North Carolina Newspapers

Media Legacy Celebrates 45th Anniversary
"I got a dog in the east, I got
a dog in the west,., my dog can
monkey just like yours, but can
your dog do the monkey like
Daddy-O's?" If you were in an
earshot of Winston-Salem back
during the late 50's and early
60's, I'm sure you can recall
those words echoed by "Daddy
Oh from his infamous Patio/'
Oscar "Daddy-Oh" Alexander
was among the early announcers
for the legendary, WAAA radio
station. WAAA (Triple A) was
not only Winston-Salem's first
all Black programmed radio sta
tion, but was also the only sta
tion in North Carolina with an
all Black format. I would be
remiss if I did not mention two
other announcers who laid the
foundation for WAAA's legacy.
Robert "Bobcat" Roundtree who
came to Winston-salem from
WTMP in Tampa, Florida and
Larry Williams who was a part
of the station's first staff.
On Sunday, October 29
WAAA will kick-off its 45th
Anniversary celebration at
Neal's beginning at 8 p.m. The
gala celebration will feature spe
cial guest, Betty Wright whose
hits include ''Clean Up Woman,"
'Tonight's the Night," "No Pain,
No Gain," and /'For Love
Alone." Lo-K-Shun Band fea
turing Gwen out of Durham will
also perform. To round out the
celebration, some of the former
staff members will be present
along with current staff. There
will also be anniversary cake and
hors d'oeuvres. Admission is
WAAA signed on the air
October 28, 1950 at 1 p.m. It
was Winston-Salem's fourth AM
broadcast station. The first com
mercial broadcast was a play-by
play description of A&T College
Vs. Morgan State football game,
directly from the stadium in
Greensboro. Togo West and
Bruce Miller were the game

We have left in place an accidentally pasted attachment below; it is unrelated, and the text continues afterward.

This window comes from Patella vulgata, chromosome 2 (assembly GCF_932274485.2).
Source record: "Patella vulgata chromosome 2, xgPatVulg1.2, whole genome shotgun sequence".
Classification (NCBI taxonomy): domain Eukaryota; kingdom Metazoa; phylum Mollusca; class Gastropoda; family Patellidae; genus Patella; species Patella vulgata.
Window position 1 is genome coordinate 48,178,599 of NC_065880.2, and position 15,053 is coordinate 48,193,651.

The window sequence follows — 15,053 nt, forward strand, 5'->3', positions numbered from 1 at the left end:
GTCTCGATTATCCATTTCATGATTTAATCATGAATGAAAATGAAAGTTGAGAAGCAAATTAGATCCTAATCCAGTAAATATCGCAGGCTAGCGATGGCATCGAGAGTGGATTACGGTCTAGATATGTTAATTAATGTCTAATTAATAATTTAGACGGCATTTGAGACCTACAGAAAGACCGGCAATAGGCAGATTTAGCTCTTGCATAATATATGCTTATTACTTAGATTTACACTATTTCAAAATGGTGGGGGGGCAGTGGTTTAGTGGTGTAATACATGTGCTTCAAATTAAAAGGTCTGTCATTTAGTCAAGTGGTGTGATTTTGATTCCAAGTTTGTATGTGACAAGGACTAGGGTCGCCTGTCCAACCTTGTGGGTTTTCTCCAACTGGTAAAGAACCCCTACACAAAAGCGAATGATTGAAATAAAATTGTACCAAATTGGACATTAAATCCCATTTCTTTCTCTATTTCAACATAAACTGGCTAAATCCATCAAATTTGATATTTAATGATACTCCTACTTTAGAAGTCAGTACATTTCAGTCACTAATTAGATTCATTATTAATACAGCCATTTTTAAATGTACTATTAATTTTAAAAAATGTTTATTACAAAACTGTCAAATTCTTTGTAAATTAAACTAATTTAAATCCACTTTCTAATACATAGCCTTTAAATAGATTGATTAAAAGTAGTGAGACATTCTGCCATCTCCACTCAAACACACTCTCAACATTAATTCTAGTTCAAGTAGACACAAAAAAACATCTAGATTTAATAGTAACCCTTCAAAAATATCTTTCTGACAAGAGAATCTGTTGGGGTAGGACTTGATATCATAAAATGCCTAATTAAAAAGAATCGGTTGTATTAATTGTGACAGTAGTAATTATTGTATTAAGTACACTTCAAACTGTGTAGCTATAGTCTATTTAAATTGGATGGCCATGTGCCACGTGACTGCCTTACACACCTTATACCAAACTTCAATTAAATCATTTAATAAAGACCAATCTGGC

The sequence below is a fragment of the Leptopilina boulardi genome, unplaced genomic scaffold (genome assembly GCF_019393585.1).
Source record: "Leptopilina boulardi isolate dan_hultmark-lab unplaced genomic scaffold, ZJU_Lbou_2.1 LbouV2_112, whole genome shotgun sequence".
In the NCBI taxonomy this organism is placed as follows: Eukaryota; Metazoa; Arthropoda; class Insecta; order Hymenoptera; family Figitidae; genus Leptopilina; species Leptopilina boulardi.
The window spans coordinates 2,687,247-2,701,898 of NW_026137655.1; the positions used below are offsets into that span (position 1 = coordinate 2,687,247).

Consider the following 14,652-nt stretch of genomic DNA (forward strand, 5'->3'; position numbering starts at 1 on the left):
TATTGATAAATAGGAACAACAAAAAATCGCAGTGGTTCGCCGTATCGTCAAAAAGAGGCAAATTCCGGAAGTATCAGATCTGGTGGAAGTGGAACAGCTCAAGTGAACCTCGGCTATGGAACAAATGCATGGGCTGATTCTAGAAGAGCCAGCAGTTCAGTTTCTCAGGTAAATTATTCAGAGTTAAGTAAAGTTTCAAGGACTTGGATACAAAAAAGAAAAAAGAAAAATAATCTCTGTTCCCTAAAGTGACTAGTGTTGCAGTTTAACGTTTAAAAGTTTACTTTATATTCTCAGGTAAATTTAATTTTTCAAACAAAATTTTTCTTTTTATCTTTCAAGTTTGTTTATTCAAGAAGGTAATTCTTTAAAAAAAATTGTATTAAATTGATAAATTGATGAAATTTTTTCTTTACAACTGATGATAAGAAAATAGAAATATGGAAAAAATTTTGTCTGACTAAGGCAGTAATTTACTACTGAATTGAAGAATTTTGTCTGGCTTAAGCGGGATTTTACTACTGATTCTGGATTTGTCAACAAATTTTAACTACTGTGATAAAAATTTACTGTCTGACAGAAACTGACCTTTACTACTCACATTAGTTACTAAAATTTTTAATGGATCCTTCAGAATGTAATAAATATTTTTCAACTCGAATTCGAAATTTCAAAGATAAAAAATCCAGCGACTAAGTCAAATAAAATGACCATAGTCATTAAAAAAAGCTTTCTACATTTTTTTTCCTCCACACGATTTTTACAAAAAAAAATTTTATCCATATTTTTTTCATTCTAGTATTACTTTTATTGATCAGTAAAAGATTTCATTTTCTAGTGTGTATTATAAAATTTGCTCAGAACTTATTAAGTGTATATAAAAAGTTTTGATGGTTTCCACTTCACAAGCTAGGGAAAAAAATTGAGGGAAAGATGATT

announcers and Reads Drug
Store and Coca-Cola Bottling
Company were the sponsors.
year marks her 16th anniversary
as owner.
WAAA's format has been
the distinguishing factor that has
set it apart from other radio sta
tions. The station has systemati
cally provided a variety of music
Triple A's first studio home
was on the corner of Church and
Third Streets over Rufus Hair
stones Store in the heart of a
booming Black district down
town. Roger Page was the
owner of the station. The first
staff included program director,
Bernard Baker, announcers
Lucille Douthit, Bruce Miller
and Larry Williams. Velma
friende was the traffic manager
and Doris Page was the book
keeper. Page would have four
successors and ownership would
change for the fifth time to Mut
ter D. Evans, the station's cur
rent Executive Vice President
and General Manager. .
Mutter D. Evans became the
youngest Black American to
own a broadcast property when
she purchased WAAA at the age
of 26. She graduated from Wake
Forest University in 1975 with a
degree in Speech Communica
tions and Theatre Arts. She
began her employment with
WAAA during the summer of
1974 in the News and Public
Affairs department. After gradu
ation she returned as News and
Public Affairs Director. This
and programs to appeal to a
diverse and discriminating lis
ternership. Its format has set the
standard for other stations target
ing the Black community. Many
feel the hallmark of WAAA is
its full day of Sunday gospel ser